Hannah Clarke’s parents say new legislation may have saved daughter
Posted On May 10, 2022
The parents of Hannah Clarke, who was murdered along with her three children in 2020, have welcomed the announcement of Queensland’s new coercive control laws.
Today the state’s premier said legislation criminalising it will be implemented by the end of 2023 as part of a $363 million domestic violence funding package.
Clarke, her son and two daughters were killed by her estranged husband when he set their car on fire during the school run in the Brisbane suburb of Camp Hill.
“Very emotional day for us, this is why we formed Small Steps for Hannah, to give our four angels a voice and make change,” her father Lloyd Clarke said today.
“We’re so happy that they’re also putting money into education for kids need to know what a better relationship is like, a healthy relationship.
“To the police force – they’ve always been behind us as well but they’re underfunded and there’s a lack of recognition of coercive control but with this money hopefully it will make things a lot better,” he added.
When asked whether these laws had been in place when Hannah was seeking help would she still be alive, her mum Sue Clarke said through tears: “I’d like to think so. I really do.”
“It’s a hard one, he was a monster, there was no way to stop him but we’re hoping with this perpetrator program too, that will help perpetrators to understand what they’re doing and change their minds,” her dad added.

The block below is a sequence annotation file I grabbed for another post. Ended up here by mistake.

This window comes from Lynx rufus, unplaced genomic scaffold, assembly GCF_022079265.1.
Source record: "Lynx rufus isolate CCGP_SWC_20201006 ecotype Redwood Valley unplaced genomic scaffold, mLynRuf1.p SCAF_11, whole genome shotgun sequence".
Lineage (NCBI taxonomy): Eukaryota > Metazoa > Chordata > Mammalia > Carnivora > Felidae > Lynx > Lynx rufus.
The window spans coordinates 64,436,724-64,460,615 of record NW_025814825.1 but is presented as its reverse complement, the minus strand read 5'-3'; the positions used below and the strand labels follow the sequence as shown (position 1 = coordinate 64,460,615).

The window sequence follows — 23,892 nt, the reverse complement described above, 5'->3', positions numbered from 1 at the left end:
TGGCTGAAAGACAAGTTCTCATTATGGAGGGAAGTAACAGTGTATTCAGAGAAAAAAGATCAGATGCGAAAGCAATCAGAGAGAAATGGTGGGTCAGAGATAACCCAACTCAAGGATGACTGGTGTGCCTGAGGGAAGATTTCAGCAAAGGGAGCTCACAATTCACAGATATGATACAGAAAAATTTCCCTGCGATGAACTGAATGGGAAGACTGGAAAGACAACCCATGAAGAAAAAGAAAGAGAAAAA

Sue Clarke said they hope the criminalisation of coercive control can be implemented nationally, and said today’s announcement will also fund education for police.
“The police do a great job, but unfortunately there is a few that need a bit more education … and if we have the funding and education to support the police I think they can do a better job,” she said.
“She was very lucky her first dealing with the police force she had a wonderful policewoman who believed her and understand what she was going through, she didn’t understand.”
Not all women’s safety advocates have pushed for the reform.
There has been criticism from groups who questioned the terms of reference of the inquiry and expressed concern that the creation of a new criminal offence could further criminalise certain women, particularly Aboriginal women experiencing violence.
If you need help in a crisis, call Lifeline on 13 11 14.
If you or someone you know is impacted by sexual assault, domestic or family violence, call 1800RESPECT on 1800 737 732 or visit1800RESPECT.org.au.
In an emergency, call 000.
The Men’s Referral Serviceis aimed at men who need help to stop violent or controlling behaviour, but it also supports victims and families. You can call on 1300 766 491.